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Apart from its modish feminist gloss, the Winkler article reads like every other anti-Stratfordian screed I’ve ever trawled through. It’s quite old-fashioned. I say this without malice, as I’m quite old-fashioned too, but apart from a sprinkling of contemporary references, it feels like it’s coming from the 1960s or ’70s. It’s ironic indeed that for a woman who claims Shakespeare was a woman, Winkler herself writes like an old bloke.

Anyway, Winkler’s candidate for the authorship is Emilia Bassano. She’s been known by a number of names and a variety of spellings, so for clarity I will stick to this version of her married name: Emilia Lanier.

Reading the Winkler article, which is pretty long, I groan inwardly when she goes to meet Emilia’s “most ardent champion”, a geezer named John Hudson, who published a headache-inducing book on the subject in 2014. Winkler says “His zeal can sometimes get the better of him”, and she is not wrong.

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In fact, Hudson is a textbook Shakespeare Conspiracy Theorist. The formula is always the same:

1. “There is a secret message in the works of Shakespeare revealing the true author!”

2. “I alone have cracked the code!” (“Because I am so much cleverer than everyone else…”)

3. “Here it is! Is it not amazing?”

4. “What? You don’t believe me? What manner of imbecile are you!”

The article continues with Hudson and Winkler parsing Shakespeare’s works for evidence of Emilia’s hand. The thing is, if you pick any person who was writing during Shakespeare’s lifetime (and quite a few who weren’t) you could similarly identify any number of references that made them the author. It’s an easy game to play once you get in the swing of it. Indeed, I’m surprised no one has thus far identified Pocahontas as the author of Shakespeare’s works. Watch this space.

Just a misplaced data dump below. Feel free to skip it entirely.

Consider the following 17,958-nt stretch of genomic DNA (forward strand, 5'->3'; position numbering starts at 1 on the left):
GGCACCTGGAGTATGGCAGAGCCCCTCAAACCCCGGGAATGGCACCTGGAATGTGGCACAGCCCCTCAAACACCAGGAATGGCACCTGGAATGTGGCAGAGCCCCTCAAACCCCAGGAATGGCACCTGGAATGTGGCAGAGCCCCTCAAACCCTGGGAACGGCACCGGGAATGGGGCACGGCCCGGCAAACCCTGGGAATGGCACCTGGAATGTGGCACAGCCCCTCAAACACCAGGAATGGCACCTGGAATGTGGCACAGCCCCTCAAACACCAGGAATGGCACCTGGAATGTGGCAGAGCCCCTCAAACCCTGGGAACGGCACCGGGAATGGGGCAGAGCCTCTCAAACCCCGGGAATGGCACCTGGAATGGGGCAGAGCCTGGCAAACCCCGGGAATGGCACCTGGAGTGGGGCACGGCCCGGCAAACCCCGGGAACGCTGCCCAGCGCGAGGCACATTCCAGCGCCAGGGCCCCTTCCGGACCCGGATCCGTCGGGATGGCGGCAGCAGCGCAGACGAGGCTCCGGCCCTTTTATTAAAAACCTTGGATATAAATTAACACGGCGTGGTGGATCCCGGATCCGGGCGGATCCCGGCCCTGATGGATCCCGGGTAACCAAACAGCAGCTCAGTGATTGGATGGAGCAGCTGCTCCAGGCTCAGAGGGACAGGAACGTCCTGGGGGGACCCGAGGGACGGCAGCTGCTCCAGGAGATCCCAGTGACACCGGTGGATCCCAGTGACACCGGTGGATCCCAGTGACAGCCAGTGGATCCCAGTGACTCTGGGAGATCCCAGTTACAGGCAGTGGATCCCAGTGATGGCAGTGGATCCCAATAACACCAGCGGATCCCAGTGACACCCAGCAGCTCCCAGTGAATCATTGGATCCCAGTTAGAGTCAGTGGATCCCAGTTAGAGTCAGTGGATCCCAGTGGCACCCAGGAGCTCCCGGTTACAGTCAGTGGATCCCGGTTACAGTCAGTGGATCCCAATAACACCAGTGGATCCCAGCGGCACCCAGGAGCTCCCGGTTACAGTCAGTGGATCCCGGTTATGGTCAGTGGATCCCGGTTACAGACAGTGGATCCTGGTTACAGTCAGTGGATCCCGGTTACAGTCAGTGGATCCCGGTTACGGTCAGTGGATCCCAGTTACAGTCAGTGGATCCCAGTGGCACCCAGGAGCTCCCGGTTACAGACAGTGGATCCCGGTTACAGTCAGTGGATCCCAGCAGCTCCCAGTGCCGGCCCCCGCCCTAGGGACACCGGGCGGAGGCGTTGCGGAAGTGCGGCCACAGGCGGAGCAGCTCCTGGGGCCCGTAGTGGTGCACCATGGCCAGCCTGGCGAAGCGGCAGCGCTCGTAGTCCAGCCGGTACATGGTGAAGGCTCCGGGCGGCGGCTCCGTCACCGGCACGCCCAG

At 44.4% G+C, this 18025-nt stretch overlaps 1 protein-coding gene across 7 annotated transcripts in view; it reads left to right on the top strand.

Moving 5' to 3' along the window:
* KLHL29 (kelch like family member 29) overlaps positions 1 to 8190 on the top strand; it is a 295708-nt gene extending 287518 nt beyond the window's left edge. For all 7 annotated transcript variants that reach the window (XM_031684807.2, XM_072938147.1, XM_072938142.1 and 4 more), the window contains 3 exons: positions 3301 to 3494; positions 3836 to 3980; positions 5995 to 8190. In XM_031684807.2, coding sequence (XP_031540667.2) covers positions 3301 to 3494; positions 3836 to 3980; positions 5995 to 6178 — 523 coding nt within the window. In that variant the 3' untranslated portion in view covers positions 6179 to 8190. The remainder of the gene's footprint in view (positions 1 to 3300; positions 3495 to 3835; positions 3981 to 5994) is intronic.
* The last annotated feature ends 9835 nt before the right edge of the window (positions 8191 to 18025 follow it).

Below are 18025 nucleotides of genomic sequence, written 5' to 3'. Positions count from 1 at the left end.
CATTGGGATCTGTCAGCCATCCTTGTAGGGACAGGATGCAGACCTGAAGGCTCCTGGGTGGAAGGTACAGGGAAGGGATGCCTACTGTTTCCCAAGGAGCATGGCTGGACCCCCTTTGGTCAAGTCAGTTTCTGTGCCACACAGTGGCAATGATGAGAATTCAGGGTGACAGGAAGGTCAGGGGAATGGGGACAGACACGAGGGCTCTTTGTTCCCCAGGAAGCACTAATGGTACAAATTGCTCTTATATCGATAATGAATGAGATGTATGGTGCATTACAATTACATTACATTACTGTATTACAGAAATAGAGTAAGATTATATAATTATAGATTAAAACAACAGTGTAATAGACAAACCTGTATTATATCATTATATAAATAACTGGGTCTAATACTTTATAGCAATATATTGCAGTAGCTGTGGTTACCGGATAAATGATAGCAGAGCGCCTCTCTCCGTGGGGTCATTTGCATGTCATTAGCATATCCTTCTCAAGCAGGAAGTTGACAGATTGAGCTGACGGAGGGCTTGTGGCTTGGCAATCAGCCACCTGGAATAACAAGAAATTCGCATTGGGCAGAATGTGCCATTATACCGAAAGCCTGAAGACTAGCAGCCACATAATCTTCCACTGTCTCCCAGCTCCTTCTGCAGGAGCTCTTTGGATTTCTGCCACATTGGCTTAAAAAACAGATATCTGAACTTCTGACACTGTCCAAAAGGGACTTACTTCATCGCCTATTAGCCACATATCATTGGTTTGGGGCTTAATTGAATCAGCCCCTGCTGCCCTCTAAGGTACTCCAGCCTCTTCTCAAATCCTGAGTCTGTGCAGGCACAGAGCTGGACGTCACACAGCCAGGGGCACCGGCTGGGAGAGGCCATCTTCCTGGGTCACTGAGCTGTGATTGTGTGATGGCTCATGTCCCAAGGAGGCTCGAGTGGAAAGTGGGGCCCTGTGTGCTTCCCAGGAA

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Emilia’s advocates also believe she was Jewish and dark-skinned, so Winkler invokes Maya Angelou, deliberately misunderstanding the late author’s famous line to the effect that “Shakespeare must be a black girl”. [Read an excellent article on Maya Angelou’s love of Shakespeare here]

Finally, Winkler gets round to discussing Emilia’s own poetry. “Her writing style bears no obvious resemblance to Shakespeare’s” she concludes. Well, no.

With grinding inevitability, Winkler proceeds to her final destination, Shakespeare’s Globe Theatre in London. I know it seems a bit like saying Buckingham Palace is a hotbed of anti-monarchism, but Shakespeare’s Globe has long been strangely ambivalent (at best) about the man from Stratford-upon-Avon whose name it trades under. In his 2007 book on Shakespeare, Bill Bryson describes the Globe under former Artistic Director Mark Rylance as “a kind of clearinghouse for anti-Stratford sentiment”.

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At the Globe, Winkler attends the annual meeting of the Shakespeare Authorship Trust, which I imagine as being like a scene from Eyes Wide Shut. With Rylance as its figurehead, the Trust has considered the merits of dozens of authorship candidates over the years, before settling on… all of them! No, wait. The last time I checked, they were fighting an “Anyone But Shakespeare” campaign. In recent months they seem to have opted for an “Authorship By Secret Committee” theory, and have even given our mate William a seat at the table. How kind.